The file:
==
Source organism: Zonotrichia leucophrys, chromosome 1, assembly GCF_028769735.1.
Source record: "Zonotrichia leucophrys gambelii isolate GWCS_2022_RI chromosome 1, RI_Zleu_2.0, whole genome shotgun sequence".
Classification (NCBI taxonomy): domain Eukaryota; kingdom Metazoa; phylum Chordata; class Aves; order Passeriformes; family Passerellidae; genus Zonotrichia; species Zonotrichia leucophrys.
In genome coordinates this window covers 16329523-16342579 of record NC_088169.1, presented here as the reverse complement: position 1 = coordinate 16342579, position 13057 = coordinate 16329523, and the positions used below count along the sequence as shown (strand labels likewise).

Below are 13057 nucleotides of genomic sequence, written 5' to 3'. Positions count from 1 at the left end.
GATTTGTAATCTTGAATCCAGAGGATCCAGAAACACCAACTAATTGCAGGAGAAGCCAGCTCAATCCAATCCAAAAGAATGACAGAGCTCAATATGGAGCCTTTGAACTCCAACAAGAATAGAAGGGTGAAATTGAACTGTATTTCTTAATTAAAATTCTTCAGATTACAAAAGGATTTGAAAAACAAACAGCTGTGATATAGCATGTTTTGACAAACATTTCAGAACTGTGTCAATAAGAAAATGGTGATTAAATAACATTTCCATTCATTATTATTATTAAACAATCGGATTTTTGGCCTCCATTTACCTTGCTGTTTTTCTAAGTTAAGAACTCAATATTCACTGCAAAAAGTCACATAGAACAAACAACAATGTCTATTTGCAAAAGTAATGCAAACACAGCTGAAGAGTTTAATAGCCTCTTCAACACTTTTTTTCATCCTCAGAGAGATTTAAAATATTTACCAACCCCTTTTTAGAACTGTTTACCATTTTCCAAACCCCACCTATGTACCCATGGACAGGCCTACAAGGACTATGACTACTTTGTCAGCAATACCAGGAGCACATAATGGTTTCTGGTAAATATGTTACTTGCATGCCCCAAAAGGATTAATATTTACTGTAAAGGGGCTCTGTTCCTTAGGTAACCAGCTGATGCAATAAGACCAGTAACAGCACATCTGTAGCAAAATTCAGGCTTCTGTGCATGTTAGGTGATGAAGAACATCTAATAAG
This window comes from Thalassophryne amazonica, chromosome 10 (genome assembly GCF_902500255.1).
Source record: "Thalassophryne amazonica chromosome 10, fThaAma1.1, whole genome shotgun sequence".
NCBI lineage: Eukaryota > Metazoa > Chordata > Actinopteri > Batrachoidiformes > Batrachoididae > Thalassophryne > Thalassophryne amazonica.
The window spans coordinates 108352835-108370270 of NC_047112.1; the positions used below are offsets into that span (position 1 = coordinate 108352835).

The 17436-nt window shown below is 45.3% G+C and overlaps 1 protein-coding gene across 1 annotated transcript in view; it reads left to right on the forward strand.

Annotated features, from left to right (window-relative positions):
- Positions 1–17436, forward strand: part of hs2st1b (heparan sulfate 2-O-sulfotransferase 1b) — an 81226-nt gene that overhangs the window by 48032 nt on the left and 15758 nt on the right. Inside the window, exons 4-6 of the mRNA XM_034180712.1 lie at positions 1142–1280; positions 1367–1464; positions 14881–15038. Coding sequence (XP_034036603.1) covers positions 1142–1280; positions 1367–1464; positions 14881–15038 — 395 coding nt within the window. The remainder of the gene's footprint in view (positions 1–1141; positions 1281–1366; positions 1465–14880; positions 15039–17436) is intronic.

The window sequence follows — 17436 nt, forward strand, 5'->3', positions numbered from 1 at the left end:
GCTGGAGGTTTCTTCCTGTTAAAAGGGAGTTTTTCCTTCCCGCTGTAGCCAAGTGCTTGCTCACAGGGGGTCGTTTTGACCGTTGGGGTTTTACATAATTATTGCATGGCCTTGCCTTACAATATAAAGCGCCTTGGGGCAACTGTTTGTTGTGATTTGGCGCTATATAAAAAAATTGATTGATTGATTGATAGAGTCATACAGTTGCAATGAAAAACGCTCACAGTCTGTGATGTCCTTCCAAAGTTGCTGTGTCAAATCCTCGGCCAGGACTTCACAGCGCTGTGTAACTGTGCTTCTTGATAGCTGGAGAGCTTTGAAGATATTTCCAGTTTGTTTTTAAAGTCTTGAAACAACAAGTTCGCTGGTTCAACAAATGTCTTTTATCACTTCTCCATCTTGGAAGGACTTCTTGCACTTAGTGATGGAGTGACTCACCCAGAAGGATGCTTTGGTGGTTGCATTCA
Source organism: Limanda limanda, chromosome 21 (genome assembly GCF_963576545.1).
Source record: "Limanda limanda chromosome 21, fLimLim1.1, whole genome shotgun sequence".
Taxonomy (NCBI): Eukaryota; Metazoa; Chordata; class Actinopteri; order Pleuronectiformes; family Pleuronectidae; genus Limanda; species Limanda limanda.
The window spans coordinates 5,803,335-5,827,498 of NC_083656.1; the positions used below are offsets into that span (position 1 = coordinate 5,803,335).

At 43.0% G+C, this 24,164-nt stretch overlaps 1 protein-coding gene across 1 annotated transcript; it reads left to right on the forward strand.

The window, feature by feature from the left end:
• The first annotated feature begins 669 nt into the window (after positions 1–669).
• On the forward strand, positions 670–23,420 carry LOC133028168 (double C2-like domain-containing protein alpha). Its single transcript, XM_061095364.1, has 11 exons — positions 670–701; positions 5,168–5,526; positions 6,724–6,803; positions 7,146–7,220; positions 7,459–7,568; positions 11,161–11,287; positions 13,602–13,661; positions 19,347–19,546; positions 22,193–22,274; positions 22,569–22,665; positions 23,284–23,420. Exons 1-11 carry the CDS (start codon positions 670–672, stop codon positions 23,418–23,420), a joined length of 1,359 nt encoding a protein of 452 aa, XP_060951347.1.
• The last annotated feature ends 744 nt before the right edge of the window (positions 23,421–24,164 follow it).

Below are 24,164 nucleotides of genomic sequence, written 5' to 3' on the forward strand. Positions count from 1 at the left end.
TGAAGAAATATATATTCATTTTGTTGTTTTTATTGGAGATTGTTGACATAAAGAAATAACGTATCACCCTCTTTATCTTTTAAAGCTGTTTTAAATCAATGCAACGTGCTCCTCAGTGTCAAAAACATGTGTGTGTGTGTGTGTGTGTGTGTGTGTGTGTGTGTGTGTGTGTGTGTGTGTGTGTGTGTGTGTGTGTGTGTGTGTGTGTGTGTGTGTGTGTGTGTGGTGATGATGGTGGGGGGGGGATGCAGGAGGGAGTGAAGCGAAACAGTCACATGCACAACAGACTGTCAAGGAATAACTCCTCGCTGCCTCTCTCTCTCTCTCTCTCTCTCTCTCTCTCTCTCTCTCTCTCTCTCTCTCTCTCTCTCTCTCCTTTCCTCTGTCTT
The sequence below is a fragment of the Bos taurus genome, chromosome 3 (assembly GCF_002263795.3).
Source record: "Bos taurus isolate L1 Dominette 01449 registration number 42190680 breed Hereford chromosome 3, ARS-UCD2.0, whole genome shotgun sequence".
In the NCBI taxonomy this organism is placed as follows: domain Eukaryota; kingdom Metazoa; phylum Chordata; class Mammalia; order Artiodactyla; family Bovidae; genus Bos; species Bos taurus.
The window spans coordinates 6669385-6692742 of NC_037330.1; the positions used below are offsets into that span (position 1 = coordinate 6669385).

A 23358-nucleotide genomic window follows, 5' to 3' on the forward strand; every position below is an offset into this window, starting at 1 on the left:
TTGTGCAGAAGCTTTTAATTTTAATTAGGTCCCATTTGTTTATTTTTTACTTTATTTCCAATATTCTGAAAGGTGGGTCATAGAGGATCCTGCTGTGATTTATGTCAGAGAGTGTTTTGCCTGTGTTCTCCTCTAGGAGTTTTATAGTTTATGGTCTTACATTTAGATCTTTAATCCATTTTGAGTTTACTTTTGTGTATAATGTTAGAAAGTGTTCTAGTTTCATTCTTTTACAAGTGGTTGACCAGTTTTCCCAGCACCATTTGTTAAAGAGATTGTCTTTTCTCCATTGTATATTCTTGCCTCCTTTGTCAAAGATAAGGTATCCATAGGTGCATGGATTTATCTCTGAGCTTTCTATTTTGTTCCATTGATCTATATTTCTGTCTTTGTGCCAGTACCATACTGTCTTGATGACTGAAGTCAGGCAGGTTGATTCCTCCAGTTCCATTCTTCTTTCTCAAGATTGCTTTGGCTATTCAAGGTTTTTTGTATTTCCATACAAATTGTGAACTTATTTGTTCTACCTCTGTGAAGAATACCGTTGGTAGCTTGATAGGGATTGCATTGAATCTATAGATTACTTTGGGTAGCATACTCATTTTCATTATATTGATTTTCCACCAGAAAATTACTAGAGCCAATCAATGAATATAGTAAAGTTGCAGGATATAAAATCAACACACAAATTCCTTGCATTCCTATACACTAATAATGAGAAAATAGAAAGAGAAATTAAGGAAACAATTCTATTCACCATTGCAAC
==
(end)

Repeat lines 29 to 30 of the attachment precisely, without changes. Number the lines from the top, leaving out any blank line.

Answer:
In the NCBI taxonomy this organism is placed as follows: domain Eukaryota; kingdom Metazoa; phylum Chordata; class Mammalia; order Artiodactyla; family Bovidae; genus Bos; species Bos taurus.
The window spans coordinates 6669385-6692742 of NC_037330.1; the positions used below are offsets into that span (position 1 = coordinate 6669385).